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Bob Dinneen

Bob Dinneen

Posted: August 21, 2008 02:26 PM

With Falling Grain Prices, Will Consumers See Lower Prices in the Supermarket?

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The latest crop reports are in. Substantial increase in grain production outlook and decreased speculation have seen a sharp drop in prices for corn, wheat and soybeans, yet anti-ethanol critics continue to complain. What's going on?

In the agency's August 2008 World Agriculture Supply and Demand Estimates (WASDE), a clear picture of the resiliency and productivity of American farmers emerges. Farmers in the US have faced obstacles of historic proportions this year as flooding threatened to severely hamper crop production in the American Midwest. As should have been expected however, American farmers have once again stepped up to the plate demonstrating that they can meet the feed and fuel needs of our economy.

This is surely disappointing to the Big Food and Big Oil companies who very much want to derail the movement to renewable biofuels from wood chips, switch grass and other cellulosic materials - with the goal of producing 36 billion gallons in the energy bill passed last year. For much of this year they have mobilized their companies and others to blame ethanol for driving up the price of corn and food. Despite numerous studies documenting that the role of ethanol was minimal and the impact of skyrocketing oil prices was far greater at every level of the food chain, these critics have kept up their drumbeat.

They ignored a study from Texas A&M University which found that reducing the level of ethanol production would have little, if any, impact on corn prices and that high oil prices were the dominant driver. A more recent study by economists at Purdue University found that skyrocketing oil prices, not ethanol production, accounted for 75% of the increase in corn prices.

Despite all the adversity, farmers paid no heed to the attacks and went about their business. And their dedication and hard work is now coming into focus.
According to the USDA's new report:

• Corn yields are expected to exceed a stunning 155 bushels per acre, the second highest average yield in history. These impressive yields are expected to produce nearly 12.3 billion bushels of corn, the second largest crop in history. As a result, corn supplies are expected to be higher than anticipated, providing enough corn for all users.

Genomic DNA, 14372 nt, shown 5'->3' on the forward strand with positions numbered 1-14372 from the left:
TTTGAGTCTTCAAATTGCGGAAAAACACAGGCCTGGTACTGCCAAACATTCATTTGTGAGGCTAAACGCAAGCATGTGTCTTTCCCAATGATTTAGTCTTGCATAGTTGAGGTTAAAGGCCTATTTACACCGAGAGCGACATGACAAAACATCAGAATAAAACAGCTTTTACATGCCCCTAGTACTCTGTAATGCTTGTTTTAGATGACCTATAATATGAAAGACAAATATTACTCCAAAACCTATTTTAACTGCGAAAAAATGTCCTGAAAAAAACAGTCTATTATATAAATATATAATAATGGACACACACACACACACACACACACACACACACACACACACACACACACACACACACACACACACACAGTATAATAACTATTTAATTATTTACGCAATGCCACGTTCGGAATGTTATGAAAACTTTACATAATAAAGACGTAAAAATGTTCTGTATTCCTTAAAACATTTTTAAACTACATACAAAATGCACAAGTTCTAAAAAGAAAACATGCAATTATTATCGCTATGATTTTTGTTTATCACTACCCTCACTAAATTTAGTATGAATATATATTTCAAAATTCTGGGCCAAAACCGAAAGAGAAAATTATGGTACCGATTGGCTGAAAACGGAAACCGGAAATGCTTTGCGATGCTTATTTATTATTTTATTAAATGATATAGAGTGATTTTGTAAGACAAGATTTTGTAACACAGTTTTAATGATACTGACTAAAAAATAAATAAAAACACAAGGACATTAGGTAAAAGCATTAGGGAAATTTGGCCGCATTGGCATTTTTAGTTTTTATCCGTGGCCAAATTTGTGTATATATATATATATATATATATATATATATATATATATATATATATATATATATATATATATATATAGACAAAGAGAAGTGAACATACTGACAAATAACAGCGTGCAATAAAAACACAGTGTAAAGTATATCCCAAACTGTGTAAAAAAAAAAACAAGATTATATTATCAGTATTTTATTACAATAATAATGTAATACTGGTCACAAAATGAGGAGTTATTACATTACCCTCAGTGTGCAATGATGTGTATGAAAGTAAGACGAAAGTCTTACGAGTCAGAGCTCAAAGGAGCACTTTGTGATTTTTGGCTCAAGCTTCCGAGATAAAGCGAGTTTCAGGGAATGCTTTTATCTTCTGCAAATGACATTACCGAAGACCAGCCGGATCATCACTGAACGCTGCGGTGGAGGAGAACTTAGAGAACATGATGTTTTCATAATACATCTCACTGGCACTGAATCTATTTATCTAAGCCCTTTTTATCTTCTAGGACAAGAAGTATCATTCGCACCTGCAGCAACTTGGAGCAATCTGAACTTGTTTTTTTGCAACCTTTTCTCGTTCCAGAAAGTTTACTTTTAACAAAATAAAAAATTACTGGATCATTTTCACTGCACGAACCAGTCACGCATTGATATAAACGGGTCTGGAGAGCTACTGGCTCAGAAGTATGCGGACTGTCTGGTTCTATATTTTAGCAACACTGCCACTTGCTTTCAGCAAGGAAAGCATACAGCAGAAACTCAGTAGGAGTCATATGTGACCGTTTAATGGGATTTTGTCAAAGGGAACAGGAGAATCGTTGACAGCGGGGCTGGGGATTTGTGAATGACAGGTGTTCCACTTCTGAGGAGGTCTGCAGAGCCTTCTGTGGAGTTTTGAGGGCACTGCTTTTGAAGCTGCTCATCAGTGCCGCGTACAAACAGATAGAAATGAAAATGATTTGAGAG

US wheat production is expected to be the largest in 10 years and 20% higher than 2007. Wheat stocks, by extension, are expected to rise 88% from last year, providing enough wheat for all users. Globally, wheat production is expected to set a record at 670.8 million tons, up 10% from last year.

• While the resiliency of American farmers is extraordinary, the response to growing demand for grains by the rest of the world's farmers is equally worth noting. Globally, total grain production is expected to well exceed 2 billion metric tons, increasing 3.5% over last year and 9.3 percent from two years ago. This record production is also expected to lead to supplies of grains to move higher, up 6% from last year.

Often overlooked as well is that grain prices have fallen precipitously in recent weeks. Since highs in June, corn prices have fallen 35% with cash contracts today offered at well below $5 a bushel. Likewise, wheat prices have spent the majority of the year falling. Since a peak in March, wheat prices are down 37%.

This is why this recent crop reports and declining oil prices are such good news for American families. Now food companies, which have been charging consumers much higher prices for food can start reducing prices to make food more affordable.

The bottomline: World agriculture is more than capable of fulfilling its traditional role as food and feed providers, while also contributing significantly to a renewable, sustainable energy future. Our nation's energy crisis will not solve itself. It will require bold action and thoughtful collaboration. Together with America's ethanol industry, American farmers stand ready to play our role in helping to feed America and other parts of the world while reducing America's dependence on foreign oil.

 

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